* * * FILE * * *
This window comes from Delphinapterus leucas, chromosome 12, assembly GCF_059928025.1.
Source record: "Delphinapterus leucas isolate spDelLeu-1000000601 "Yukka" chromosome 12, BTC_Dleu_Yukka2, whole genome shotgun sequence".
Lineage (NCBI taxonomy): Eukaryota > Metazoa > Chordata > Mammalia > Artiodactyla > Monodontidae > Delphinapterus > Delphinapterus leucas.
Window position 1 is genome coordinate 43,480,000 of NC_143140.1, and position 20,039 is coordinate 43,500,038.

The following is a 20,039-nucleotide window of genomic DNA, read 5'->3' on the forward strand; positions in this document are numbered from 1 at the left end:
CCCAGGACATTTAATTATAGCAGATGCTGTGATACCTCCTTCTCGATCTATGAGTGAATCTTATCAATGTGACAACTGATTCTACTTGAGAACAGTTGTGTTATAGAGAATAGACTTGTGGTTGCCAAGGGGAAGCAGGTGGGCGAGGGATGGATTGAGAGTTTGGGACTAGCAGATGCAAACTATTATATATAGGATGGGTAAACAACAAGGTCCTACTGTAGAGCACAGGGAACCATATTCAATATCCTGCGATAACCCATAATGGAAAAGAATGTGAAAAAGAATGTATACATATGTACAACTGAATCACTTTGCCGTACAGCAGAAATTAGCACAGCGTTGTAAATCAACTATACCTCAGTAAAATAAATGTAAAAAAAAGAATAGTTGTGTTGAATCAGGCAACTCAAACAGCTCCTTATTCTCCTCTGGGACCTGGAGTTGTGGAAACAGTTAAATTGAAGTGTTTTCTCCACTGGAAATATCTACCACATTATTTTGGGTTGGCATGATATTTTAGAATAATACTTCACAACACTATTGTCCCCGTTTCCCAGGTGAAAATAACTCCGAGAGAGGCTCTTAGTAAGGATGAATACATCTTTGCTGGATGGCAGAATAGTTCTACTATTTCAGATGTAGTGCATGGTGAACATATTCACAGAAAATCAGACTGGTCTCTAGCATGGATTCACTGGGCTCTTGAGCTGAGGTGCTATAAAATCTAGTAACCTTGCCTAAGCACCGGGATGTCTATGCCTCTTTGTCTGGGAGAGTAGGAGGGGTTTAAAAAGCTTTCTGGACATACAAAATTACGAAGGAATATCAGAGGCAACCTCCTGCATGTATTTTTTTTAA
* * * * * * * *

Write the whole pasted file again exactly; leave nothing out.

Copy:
This window comes from Delphinapterus leucas, chromosome 12, assembly GCF_059928025.1.
Source record: "Delphinapterus leucas isolate spDelLeu-1000000601 "Yukka" chromosome 12, BTC_Dleu_Yukka2, whole genome shotgun sequence".
Lineage (NCBI taxonomy): Eukaryota > Metazoa > Chordata > Mammalia > Artiodactyla > Monodontidae > Delphinapterus > Delphinapterus leucas.
Window position 1 is genome coordinate 43,480,000 of NC_143140.1, and position 20,039 is coordinate 43,500,038.

The following is a 20,039-nucleotide window of genomic DNA, read 5'->3' on the forward strand; positions in this document are numbered from 1 at the left end:
CCCAGGACATTTAATTATAGCAGATGCTGTGATACCTCCTTCTCGATCTATGAGTGAATCTTATCAATGTGACAACTGATTCTACTTGAGAACAGTTGTGTTATAGAGAATAGACTTGTGGTTGCCAAGGGGAAGCAGGTGGGCGAGGGATGGATTGAGAGTTTGGGACTAGCAGATGCAAACTATTATATATAGGATGGGTAAACAACAAGGTCCTACTGTAGAGCACAGGGAACCATATTCAATATCCTGCGATAACCCATAATGGAAAAGAATGTGAAAAAGAATGTATACATATGTACAACTGAATCACTTTGCCGTACAGCAGAAATTAGCACAGCGTTGTAAATCAACTATACCTCAGTAAAATAAATGTAAAAAAAAGAATAGTTGTGTTGAATCAGGCAACTCAAACAGCTCCTTATTCTCCTCTGGGACCTGGAGTTGTGGAAACAGTTAAATTGAAGTGTTTTCTCCACTGGAAATATCTACCACATTATTTTGGGTTGGCATGATATTTTAGAATAATACTTCACAACACTATTGTCCCCGTTTCCCAGGTGAAAATAACTCCGAGAGAGGCTCTTAGTAAGGATGAATACATCTTTGCTGGATGGCAGAATAGTTCTACTATTTCAGATGTAGTGCATGGTGAACATATTCACAGAAAATCAGACTGGTCTCTAGCATGGATTCACTGGGCTCTTGAGCTGAGGTGCTATAAAATCTAGTAACCTTGCCTAAGCACCGGGATGTCTATGCCTCTTTGTCTGGGAGAGTAGGAGGGGTTTAAAAAGCTTTCTGGACATACAAAATTACGAAGGAATATCAGAGGCAACCTCCTGCATGTATTTTTTTTAA